proport ion of the land fo r wheat. Incidentally the returns also justified a considerable increase m land values. The fall in wheat prices reversed the position w hieh was further aggravated by poor harvests in 1927-28 and 1929-30. \v'ith p.resent prices of wheat the logical adjustments are in the direction of longer rotations larger, farms and lower land values.

The Mallee.-The wheat areas of this district show a wide range of cm1ditions. They are roughly divisible into three regions, of which the oldest and most stable is bounded on the sou t.h by the Wimmera and on the north by a line extending roughly from Piangil through Mannngatang and Krilwin westwards to the South Australian border. This region was settled before the war and has a higher and somewhat more reliable rainfall then the other two. Its soils vary considerably ; they are mostly in the loam group and are fairly productive. The

average yields obtained under good farming methods are about 10-14 bushels per acre. The boundary of the region cuts across the boundaries of the statistical districts ; consequently an accurate analysis of production is not. possible without a considerable research into the unpublished registers of the Victorian Statist.

The second region eomprises the whole zone between the northern margin of the former and the River Murray wit h the exception of the third region described below. This section of the Victorian lVIallee was opened for settlement during the period 1914-26. The April­ September rainfall is about 6 inches to 8 in ches , and the percentage of variability is 35 per cent.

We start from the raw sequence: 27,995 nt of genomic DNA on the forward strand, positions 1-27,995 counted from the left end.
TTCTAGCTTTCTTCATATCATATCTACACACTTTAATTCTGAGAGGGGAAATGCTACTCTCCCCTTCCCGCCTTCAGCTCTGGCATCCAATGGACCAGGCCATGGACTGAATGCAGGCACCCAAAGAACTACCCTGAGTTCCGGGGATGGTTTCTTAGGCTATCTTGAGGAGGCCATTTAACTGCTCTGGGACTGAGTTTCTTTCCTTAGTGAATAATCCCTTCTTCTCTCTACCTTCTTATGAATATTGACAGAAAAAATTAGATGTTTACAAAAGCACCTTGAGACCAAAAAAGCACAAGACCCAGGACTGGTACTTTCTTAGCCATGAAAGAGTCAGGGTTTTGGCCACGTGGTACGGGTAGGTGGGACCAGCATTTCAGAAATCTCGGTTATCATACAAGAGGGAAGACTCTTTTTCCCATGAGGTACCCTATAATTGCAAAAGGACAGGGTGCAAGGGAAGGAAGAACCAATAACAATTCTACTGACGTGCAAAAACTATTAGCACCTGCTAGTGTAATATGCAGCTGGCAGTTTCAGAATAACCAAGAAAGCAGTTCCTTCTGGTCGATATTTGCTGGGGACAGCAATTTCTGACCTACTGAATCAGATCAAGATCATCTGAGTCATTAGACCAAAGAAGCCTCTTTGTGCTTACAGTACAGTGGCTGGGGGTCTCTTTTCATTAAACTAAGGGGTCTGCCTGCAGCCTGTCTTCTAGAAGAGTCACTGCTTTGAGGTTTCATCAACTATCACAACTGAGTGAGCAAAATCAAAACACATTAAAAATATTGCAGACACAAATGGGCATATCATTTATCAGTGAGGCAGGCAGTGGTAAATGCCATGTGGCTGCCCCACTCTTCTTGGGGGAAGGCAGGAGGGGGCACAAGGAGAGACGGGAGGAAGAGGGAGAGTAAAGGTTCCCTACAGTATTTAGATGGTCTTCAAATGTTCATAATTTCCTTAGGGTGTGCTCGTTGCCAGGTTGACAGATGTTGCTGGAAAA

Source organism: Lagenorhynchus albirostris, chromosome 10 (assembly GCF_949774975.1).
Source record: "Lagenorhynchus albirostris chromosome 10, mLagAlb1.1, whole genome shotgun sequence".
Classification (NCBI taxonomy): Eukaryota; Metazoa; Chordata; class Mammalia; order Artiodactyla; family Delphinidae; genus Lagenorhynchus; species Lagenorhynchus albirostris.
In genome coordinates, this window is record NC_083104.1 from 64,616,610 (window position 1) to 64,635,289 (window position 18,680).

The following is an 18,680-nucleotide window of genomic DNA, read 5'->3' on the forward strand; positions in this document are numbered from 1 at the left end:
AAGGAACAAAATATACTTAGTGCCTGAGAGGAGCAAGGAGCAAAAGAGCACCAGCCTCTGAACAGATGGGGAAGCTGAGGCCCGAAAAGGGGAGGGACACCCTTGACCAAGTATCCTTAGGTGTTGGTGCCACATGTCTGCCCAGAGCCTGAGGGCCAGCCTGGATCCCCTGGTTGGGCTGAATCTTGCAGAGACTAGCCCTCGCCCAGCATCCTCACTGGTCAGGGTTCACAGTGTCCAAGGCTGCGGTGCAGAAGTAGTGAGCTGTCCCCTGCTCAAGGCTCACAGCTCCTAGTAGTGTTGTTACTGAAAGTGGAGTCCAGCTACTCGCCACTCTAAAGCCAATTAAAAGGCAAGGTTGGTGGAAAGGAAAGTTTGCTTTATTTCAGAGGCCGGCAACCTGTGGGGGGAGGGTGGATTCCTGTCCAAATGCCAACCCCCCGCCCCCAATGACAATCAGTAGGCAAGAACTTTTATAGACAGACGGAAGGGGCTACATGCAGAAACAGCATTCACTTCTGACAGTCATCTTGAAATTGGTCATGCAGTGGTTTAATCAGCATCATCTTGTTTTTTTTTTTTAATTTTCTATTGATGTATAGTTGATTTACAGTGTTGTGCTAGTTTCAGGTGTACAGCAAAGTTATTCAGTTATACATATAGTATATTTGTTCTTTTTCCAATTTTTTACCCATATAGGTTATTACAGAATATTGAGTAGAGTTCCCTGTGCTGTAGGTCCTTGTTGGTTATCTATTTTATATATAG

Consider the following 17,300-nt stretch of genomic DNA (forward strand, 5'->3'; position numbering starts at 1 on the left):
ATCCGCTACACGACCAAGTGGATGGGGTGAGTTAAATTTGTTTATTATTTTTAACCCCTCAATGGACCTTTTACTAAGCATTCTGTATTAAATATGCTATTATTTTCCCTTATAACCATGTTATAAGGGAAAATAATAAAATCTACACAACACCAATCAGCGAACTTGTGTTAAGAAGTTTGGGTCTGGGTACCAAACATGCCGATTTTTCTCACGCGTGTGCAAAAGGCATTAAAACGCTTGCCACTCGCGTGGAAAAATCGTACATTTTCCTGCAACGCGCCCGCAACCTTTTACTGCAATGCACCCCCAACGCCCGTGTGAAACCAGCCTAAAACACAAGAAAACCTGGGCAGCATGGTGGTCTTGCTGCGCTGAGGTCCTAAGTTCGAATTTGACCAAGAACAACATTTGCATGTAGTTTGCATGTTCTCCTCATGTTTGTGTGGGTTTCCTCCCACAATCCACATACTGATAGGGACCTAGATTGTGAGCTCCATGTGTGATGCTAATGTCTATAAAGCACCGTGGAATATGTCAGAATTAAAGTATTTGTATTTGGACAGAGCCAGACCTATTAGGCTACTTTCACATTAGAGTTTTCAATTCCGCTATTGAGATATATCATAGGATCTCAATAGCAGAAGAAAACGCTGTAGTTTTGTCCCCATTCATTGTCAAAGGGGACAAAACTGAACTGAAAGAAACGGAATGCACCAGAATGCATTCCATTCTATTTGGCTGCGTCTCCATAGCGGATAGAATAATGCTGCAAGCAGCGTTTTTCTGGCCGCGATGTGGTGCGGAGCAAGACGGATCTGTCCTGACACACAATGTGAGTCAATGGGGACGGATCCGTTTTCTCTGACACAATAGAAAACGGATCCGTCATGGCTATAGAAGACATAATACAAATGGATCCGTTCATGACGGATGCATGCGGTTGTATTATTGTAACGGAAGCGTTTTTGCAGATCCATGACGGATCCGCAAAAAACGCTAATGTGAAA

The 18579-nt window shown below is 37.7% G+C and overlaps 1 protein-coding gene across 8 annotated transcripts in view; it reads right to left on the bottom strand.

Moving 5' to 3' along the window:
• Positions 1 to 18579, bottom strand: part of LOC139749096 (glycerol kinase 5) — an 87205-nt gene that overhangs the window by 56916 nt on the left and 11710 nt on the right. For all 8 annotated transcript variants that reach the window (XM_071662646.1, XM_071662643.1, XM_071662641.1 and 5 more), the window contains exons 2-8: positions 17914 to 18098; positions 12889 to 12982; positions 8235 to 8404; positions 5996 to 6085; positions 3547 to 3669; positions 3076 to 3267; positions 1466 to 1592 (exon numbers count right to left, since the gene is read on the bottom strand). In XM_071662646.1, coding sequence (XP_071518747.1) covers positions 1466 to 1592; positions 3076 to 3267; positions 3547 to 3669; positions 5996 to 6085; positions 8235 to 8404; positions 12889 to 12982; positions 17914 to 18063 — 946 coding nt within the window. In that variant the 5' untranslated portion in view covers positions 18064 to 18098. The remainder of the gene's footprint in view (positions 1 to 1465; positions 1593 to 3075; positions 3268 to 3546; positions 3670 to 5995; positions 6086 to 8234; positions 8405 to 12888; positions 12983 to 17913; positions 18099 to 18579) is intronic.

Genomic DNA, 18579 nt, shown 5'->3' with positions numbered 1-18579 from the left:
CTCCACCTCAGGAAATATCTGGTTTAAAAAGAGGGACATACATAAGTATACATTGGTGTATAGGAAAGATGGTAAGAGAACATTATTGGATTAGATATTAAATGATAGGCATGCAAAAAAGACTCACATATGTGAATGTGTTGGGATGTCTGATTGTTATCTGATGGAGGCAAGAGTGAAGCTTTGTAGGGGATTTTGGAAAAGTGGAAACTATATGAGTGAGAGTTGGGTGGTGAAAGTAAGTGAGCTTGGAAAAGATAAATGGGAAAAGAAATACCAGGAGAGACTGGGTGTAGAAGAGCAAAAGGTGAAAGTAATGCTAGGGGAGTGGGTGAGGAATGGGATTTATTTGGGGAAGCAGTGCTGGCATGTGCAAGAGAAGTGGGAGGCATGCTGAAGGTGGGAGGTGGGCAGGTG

or higher ; crop failures due t o climatic vagaries are t herefore frequent. The soils are variable and mostly light in eharacter. In ma ny loealities the sub-soils contain rubbly limestone which lead to a very poor retention of moisture ; salt pans occur in a few localities. The areas of the majority of farms are generally between 640 and 1,000 acres and frequently areas of poor soil are contained within tbe farm boundaries. The result is that the area of good wheat land, pt! farm, available for cultivation is often less than that which can occupy the eapacity of one unit

of machinery and po\\er. This leads to the frequent cropping of land which should be used mainly for grazing. This is one reason for low average yields in the district. Another . cause lies in the fact that considerable areas are still in the developmental stage with Mallee shoots only partially cleared, and parts of such areas are customarily cropped without fallowing. A special financial trouble in tJhis zone is due to the time at which development took place. In the years